16 Sep 2020
A Japanese cryptocurrency exchange that suffered from a $60 million hack in 2018 is suing Binance for “aiding and abetting” the laundering of some of the stolen funds.
According to a complaint filed by Fisco in the Northern California District Court on Sept. 14, the Japanese exchange alleged that soon after it lost nearly 6,000 bitcoin in the 2018 hack, the thieves sent 1,451 bitcoin to an address belonging to Binance, which was worth $9.4 million at the time.
Fisco – called Zaif at the time of the hack – added that the thieves subsequently laundered the funds on the world’s largest exchange platform, due to its allegedly lax know-your-customer (KYC) and anti-money laundering (AML) protocols that “do not measure up to industry standards.”
The thieves are claimed to have taken advantage of Binance’s policy that allowed new users to open accounts and transact on the platform in amounts less than 2 bitcoins without needing to provide any meaningful identifying information.
“The thieves broke the stolen bitcoin into seven thousands of separate transactions and accounts, all valued below the 2-bitcoin threshold. In this way, the thieves converted the stolen bitcoin into other cryptocurrencies and transmitted the value from the Binance platform,” the plaintiff said.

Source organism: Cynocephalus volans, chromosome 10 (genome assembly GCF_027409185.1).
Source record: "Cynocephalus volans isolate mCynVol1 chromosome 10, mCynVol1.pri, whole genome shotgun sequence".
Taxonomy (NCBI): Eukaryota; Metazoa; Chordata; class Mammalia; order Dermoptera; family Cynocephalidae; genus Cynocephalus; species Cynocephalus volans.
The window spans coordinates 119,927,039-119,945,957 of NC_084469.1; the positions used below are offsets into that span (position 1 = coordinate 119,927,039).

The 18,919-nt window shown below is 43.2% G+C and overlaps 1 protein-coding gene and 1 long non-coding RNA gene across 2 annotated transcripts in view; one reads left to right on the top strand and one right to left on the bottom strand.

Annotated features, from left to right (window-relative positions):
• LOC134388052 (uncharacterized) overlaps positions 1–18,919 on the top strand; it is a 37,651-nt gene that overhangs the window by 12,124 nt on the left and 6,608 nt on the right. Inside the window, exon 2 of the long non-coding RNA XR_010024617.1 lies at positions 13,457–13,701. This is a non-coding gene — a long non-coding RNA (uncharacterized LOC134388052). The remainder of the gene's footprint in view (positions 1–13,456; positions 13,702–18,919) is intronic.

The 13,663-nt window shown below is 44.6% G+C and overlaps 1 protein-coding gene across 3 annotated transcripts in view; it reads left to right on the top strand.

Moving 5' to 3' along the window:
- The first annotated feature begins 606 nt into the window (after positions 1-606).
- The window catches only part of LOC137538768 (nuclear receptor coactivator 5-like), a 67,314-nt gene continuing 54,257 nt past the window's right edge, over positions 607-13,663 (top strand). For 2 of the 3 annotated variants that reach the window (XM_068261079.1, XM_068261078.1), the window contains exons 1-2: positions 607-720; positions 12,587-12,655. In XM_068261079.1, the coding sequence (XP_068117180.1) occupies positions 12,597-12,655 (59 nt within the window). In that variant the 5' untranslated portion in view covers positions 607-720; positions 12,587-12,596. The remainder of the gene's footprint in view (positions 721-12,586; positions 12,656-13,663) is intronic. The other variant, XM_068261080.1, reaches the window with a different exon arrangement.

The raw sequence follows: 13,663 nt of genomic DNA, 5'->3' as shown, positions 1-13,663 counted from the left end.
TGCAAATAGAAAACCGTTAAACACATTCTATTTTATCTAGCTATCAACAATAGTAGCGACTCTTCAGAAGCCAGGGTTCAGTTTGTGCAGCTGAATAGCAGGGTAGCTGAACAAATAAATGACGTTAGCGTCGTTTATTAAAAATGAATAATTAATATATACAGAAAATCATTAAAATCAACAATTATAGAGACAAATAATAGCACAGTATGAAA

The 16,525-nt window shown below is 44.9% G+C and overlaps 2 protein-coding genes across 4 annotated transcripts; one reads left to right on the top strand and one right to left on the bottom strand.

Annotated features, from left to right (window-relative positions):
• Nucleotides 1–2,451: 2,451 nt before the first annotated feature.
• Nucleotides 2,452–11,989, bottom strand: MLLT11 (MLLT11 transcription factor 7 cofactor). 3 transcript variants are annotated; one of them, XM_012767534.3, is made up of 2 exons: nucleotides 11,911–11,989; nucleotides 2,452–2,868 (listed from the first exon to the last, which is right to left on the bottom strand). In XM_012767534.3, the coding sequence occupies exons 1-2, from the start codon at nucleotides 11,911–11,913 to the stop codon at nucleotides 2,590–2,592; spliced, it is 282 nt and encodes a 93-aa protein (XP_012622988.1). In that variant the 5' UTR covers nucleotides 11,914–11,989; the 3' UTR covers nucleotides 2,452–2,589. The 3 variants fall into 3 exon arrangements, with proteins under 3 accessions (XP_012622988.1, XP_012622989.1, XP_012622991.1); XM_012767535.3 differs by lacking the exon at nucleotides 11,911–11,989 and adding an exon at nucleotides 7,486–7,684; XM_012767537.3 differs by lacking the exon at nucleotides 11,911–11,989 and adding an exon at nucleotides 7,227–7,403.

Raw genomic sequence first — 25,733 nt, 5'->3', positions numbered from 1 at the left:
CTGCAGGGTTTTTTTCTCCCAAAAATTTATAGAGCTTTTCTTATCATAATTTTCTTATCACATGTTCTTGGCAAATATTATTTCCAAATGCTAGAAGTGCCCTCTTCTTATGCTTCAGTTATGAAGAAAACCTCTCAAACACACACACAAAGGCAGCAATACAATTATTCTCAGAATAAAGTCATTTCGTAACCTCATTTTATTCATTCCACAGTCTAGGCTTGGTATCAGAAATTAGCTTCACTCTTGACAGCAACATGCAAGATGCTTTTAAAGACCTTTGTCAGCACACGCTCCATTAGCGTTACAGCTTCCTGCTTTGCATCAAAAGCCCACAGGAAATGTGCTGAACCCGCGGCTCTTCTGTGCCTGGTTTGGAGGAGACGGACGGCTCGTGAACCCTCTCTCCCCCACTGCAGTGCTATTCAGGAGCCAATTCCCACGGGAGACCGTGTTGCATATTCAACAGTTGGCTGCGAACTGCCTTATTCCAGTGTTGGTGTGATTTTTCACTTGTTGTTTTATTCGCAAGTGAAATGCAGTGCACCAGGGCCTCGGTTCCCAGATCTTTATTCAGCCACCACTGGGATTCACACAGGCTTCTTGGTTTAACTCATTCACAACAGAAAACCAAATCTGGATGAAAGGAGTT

Fisco alleged that since Binance was notified and had “actual knowledge” that the stolen funds were sent to its platform, it “either intentionally or negligently failed to interrupt the money laundering process when it could have done so.”
As such, Fisco is demanding Binance to pay for its loss of the laundered funds in addition to other punitive damages.
Zaif was sold by its then-parent entity Tech Bureau to Fisco shortly after the incident, which compensated users’ who had lost funds in the hack.
$41 million-worth of crypto assets from the hack belonged to Zaif customers including those based within the U.S. and California, according to the court filing.
By Wolfie Zhao, CoinDesk, 15 September 2020
Read more at CoinDesk
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